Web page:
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I regularly copy and paste text between spreadsheets, emails, browser windows, etc. I can't think of a single time when I've wanted to keep the formatting from the source text.

I already know about the following workarounds:

  • Use Edit > Paste Special > Unformatted text
  • Paste to Notepad and copy from there
  • Install a program that takes over the clipboard

What I want is to tell Windows to just do this by default.

Is this possible?

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3  
+1, this annoys me too when using Outlook at work –  Jonik Jul 23 '09 at 19:37
    
Forgive me, but i thought that WAS the default for xp... –  RCIX Aug 1 '09 at 15:05
    
Have a "Copy" and "Copy Special"; and but only "Paste" seems to be the solution. Steven Sinofsky, listening? –  Lakshman Prasad Aug 4 '09 at 16:10
1  
I found out a few weeks ago that more and more browsers support CTRL-SHIFT-V as a way to paste non-formatted text. Which helps a lot when I paste text into an e-mail in Gmail! –  scraimer Sep 20 '11 at 5:26

11 Answers 11

up vote 20 down vote accepted
+250

Unfortunately, no. And I believe this is by design.

The issue is that the Windows clipboard does not have to store the data. It is effectively a clearing house where any application can list the data that was just copied (or cut) and offer it up to any application (including itself) to be pasted. The clipboard contains a list of formats in which the data is available, and if the application chooses to do so, the data itself in some of those formats.

The application that processes a Paste operation then has the option to choose the data format that best suits it. Some applications (e.g. Notepad) will only accept one particular format (such as plain text) and simply do nothing if that format is not available. Others pick a preferred format by default but provide a UI for choosing among alternatives that can be understood by that application.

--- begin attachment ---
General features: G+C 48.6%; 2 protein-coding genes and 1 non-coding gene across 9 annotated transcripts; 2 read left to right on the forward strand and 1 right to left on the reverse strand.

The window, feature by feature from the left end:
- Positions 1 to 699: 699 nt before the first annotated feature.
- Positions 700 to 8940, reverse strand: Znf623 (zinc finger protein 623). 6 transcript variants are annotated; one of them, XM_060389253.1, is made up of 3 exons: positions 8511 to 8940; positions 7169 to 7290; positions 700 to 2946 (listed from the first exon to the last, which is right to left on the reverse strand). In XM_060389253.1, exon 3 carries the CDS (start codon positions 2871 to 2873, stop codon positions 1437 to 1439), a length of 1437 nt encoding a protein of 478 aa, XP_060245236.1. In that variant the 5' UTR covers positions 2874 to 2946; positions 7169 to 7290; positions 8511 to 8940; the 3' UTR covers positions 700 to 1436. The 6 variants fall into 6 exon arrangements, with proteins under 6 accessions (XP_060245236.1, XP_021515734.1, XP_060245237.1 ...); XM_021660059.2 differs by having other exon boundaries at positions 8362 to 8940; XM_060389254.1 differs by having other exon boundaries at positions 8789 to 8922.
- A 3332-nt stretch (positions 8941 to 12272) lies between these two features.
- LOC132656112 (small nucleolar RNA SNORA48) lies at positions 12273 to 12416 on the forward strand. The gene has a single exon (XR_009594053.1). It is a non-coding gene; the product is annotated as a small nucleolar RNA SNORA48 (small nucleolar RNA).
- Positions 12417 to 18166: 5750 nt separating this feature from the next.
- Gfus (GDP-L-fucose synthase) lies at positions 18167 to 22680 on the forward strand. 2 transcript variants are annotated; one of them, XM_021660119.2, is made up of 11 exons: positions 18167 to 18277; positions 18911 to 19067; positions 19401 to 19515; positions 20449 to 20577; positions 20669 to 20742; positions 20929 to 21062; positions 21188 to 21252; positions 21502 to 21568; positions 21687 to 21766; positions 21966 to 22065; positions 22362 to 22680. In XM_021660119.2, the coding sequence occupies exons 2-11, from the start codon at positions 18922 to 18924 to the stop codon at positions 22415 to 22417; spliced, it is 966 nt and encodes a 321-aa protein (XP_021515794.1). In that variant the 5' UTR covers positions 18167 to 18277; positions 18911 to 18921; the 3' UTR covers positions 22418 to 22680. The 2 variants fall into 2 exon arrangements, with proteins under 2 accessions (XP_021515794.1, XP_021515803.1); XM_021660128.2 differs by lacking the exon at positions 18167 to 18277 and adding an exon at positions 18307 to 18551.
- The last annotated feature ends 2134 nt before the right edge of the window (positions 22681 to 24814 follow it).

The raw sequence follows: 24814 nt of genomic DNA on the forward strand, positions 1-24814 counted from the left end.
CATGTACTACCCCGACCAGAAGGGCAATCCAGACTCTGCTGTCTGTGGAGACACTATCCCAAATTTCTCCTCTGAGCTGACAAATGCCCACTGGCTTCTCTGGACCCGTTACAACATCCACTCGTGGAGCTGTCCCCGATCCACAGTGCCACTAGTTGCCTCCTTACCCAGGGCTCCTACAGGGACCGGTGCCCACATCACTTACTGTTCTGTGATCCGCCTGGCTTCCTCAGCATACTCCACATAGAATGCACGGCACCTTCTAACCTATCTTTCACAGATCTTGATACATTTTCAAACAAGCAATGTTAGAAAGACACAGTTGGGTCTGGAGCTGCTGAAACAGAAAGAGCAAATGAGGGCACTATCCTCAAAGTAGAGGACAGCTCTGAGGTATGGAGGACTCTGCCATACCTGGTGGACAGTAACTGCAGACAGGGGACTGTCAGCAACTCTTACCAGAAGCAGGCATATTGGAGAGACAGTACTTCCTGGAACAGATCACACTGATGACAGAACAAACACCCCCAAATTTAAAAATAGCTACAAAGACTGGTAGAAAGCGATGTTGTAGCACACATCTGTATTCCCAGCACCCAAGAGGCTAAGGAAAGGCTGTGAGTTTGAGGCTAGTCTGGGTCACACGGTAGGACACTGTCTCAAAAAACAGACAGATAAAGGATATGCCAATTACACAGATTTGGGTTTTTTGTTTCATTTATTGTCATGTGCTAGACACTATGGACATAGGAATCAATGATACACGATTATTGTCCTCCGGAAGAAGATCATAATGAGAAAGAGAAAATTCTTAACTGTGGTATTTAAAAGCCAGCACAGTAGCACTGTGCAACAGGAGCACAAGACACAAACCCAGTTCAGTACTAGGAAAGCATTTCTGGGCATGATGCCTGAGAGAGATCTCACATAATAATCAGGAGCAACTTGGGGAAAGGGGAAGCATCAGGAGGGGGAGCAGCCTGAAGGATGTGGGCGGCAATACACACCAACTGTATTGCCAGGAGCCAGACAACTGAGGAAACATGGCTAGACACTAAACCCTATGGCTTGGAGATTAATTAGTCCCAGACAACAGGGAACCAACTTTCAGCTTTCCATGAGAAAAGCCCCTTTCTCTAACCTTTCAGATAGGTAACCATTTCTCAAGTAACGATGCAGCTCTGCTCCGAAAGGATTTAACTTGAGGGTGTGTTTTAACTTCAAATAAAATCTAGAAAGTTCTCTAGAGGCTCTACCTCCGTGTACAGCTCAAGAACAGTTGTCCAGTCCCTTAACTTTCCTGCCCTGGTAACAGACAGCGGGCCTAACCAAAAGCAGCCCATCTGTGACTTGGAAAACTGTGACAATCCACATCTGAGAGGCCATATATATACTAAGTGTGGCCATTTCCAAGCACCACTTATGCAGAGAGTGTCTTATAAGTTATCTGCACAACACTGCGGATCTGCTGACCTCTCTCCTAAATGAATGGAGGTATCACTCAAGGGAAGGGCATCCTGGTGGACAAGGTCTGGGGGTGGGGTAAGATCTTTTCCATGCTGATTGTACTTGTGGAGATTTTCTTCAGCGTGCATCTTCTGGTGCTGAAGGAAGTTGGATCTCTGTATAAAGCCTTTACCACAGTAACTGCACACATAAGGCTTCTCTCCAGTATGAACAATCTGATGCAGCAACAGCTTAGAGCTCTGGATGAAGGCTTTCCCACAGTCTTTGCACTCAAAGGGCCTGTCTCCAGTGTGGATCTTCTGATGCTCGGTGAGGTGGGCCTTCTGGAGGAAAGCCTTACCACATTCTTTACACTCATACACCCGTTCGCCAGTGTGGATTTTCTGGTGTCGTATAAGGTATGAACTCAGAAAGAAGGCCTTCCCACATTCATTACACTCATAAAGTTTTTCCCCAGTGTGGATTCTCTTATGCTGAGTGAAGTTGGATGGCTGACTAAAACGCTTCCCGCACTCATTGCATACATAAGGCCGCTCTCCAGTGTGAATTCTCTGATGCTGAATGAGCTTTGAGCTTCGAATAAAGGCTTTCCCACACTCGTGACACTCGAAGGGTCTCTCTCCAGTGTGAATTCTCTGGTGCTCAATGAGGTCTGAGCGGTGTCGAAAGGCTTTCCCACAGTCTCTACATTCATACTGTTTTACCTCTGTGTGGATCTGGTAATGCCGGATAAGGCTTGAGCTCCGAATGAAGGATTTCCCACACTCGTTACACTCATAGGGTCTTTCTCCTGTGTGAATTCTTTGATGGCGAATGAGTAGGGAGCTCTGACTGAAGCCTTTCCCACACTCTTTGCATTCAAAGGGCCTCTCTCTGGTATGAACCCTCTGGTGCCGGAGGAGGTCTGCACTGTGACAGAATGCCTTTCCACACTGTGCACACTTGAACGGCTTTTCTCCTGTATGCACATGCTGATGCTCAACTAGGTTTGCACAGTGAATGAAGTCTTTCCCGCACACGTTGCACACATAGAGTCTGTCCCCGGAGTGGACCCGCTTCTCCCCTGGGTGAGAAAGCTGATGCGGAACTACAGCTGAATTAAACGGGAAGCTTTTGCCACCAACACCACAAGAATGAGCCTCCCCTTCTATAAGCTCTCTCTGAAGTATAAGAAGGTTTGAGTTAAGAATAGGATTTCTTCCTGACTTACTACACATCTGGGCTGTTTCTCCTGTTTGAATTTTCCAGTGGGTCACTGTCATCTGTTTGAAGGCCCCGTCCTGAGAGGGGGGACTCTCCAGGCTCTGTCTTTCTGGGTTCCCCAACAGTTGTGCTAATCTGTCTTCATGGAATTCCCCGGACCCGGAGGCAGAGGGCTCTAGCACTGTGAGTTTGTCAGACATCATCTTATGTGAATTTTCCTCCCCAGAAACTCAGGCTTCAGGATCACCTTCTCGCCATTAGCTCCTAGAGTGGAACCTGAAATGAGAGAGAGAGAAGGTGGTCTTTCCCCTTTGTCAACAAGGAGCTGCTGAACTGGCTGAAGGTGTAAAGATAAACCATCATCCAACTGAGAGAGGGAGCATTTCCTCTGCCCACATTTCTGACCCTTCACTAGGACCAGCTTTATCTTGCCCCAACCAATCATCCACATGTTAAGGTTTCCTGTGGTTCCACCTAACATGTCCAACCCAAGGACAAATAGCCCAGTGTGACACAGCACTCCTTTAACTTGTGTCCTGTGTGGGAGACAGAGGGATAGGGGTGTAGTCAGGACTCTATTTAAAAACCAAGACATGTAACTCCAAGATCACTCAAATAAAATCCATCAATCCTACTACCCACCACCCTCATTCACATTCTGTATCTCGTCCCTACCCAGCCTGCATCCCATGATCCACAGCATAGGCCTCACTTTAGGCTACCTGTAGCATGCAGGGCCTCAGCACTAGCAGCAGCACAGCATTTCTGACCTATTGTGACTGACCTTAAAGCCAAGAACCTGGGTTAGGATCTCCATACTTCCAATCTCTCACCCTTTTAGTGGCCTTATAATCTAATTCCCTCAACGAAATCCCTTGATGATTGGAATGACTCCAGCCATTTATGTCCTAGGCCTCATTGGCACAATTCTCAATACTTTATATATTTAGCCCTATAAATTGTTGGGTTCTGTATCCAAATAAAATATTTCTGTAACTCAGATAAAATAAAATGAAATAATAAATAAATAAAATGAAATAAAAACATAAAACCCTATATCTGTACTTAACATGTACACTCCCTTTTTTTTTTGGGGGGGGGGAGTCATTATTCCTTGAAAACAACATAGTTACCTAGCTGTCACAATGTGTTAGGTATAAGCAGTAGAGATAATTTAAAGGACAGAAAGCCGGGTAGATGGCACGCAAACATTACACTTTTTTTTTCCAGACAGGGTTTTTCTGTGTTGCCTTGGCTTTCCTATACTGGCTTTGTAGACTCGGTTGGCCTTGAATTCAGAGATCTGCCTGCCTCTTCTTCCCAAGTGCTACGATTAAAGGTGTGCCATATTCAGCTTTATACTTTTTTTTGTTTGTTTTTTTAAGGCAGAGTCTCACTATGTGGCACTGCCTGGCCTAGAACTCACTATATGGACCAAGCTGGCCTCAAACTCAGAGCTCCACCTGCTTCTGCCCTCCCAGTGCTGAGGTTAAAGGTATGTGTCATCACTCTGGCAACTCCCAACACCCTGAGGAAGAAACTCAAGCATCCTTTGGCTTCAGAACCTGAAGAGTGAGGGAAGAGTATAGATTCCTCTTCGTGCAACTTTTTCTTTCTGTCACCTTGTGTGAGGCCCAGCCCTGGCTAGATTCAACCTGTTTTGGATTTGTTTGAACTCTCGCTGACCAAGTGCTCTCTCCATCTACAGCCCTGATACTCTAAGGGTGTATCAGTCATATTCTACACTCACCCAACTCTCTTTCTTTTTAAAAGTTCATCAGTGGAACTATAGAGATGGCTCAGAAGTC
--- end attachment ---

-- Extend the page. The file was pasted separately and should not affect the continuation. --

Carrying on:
In principle a program could be written that monitors the clipboard for new content and flattens any non-text content to just plain text. There is an event available to notify such a monitor of new content on the clipboard. However, I suspect that implementing such a thing would break a fair number of programs, and possibly in surprising ways.

The simple workaround in stock XP is to use Notepad to flatten the data when needed, or to use one of the many tools that improve the clipboard by implementing a stack, providing a view of its content, and so forth.

If you want to try building a tool yourself, might benefit from this question over at SO, and its related questions....

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Thanks - this appears to be the most direct and complete answer to my question. I'm also upvoting the workarounds that look good to me. –  Nathan Long Aug 3 '09 at 12:46
    
Thanks for the great explanation of how the clipboard works, I kinda guessed it worked something like that but never understood it 100%. –  DisgruntledGoat Aug 21 '09 at 12:20
    
Kudos to RBerteig! That was an informative explanation of the status quo. –  Ashwin Aug 28 '09 at 3:53

This is a pretty decent compromise:

http://www.stevemiller.net/puretext/

Edit: I realize I specifically did not answer what you asked, but this may be of use to someone else with a more general version of your question.

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Thanks for the suggestion. Meanwhile, I'm still looking for a way to change the default setting. Anyone know how? –  Nathan Long Jul 28 '09 at 16:18
    
I've run this app for years. It rocks. –  Christopher_G_Lewis Jul 31 '09 at 5:24

Direct answer. No.

There is no control of the standard clipboard in Windows. This is the reason a lot of applications provide this feature through trapping the pasted text beforehand.

PureText as mentioned already is the way to go.

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Having checked annoyances.org and a couple more places the consensus I found was that there are no registry tweaks regarding Windows Clipboard behavior. I did find another freeware tool (ArsClip) that can do what you're looking for.